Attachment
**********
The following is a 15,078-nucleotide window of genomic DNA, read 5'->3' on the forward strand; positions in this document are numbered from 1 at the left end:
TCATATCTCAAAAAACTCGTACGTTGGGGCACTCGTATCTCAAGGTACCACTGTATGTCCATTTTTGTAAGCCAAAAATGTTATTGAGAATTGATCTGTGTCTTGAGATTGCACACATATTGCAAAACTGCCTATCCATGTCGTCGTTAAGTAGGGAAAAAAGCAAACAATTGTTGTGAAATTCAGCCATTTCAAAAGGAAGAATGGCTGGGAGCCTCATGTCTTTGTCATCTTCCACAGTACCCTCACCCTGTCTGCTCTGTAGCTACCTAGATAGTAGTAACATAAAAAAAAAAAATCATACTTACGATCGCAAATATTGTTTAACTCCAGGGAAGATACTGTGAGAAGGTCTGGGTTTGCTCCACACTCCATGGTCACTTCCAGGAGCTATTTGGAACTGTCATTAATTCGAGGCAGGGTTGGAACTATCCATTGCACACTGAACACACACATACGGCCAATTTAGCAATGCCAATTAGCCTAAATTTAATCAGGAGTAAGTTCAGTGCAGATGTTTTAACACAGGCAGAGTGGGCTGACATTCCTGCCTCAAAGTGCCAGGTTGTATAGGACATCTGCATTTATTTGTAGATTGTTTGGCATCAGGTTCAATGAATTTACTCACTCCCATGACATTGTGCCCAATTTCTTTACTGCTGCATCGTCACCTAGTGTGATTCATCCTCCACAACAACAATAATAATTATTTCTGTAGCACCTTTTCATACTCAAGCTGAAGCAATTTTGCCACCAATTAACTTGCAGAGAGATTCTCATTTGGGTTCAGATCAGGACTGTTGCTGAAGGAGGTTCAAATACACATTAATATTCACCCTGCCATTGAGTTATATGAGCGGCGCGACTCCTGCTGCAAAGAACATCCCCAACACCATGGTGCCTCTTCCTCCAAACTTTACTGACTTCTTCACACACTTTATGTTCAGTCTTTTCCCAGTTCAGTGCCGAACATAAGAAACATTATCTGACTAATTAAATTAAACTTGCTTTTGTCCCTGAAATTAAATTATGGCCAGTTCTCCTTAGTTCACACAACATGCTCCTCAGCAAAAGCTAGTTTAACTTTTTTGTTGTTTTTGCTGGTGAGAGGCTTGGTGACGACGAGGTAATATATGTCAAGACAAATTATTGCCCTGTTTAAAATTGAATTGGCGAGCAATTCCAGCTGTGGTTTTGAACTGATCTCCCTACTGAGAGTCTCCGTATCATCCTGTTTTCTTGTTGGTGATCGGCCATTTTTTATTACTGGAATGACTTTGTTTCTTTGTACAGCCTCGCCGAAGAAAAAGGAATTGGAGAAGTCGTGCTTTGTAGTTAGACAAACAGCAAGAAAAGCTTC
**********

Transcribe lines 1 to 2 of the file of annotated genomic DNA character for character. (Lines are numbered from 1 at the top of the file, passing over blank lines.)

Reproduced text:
The following is a 15,078-nucleotide window of genomic DNA, read 5'->3' on the forward strand; positions in this document are numbered from 1 at the left end:
TCATATCTCAAAAAACTCGTACGTTGGGGCACTCGTATCTCAAGGTACCACTGTATGTCCATTTTTGTAAGCCAAAAATGTTATTGAGAATTGATCTGTGTCTTGAGATTGCACACATATTGCAAAACTGCCTATCCATGTCGTCGTTAAGTAGGGAAAAAAGCAAACAATTGTTGTGAAATTCAGCCATTTCAAAAGGAAGAATGGCTGGGAGCCTCATGTCTTTGTCATCTTCCACAGTACCCTCACCCTGTCTGCTCTGTAGCTACCTAGATAGTAGTAACATAAAAAAAAAAAATCATACTTACGATCGCAAATATTGTTTAACTCCAGGGAAGATACTGTGAGAAGGTCTGGGTTTGCTCCACACTCCATGGTCACTTCCAGGAGCTATTTGGAACTGTCATTAATTCGAGGCAGGGTTGGAACTATCCATTGCACACTGAACACACACATACGGCCAATTTAGCAATGCCAATTAGCCTAAATTTAATCAGGAGTAAGTTCAGTGCAGATGTTTTAACACAGGCAGAGTGGGCTGACATTCCTGCCTCAAAGTGCCAGGTTGTATAGGACATCTGCATTTATTTGTAGATTGTTTGGCATCAGGTTCAATGAATTTACTCACTCCCATGACATTGTGCCCAATTTCTTTACTGCTGCATCGTCACCTAGTGTGATTCATCCTCCACAACAACAATAATAATTATTTCTGTAGCACCTTTTCATACTCAAGCTGAAGCAATTTTGCCACCAATTAACTTGCAGAGAGATTCTCATTTGGGTTCAGATCAGGACTGTTGCTGAAGGAGGTTCAAATACACATTAATATTCACCCTGCCATTGAGTTATATGAGCGGCGCGACTCCTGCTGCAAAGAACATCCCCAACACCATGGTGCCTCTTCCTCCAAACTTTACTGACTTCTTCACACACTTTATGTTCAGTCTTTTCCCAGTTCAGTGCCGAACATAAGAAACATTATCTGACTAATTAAATTAAACTTGCTTTTGTCCCTGAAATTAAATTATGGCCAGTTCTCCTTAGTTCACACAACATGCTCCTCAGCAAAAGCTAGTTTAACTTTTTTGTTGTTTTTGCTGGTGAGAGGCTTGGTGACGACGAGGTAATATATGTCAAGACAAATTATTGCCCTGTTTAAAATTGAATTGGCGAGCAATTCCAGCTGTGGTTTTGAACTGATCTCCCTACTGAGAGTCTCCGTATCATCCTGTTTTCTTGTTGGTGATCGGCCATTTTTTATTACTGGAATGACTTTGTTTCTTTGTACAGCCTCGCCGAAGAAAAAGGAATTGGAGAAGTCGTGCTTTGTAGTTAGACAAACAGCAAGAAAAGCTTC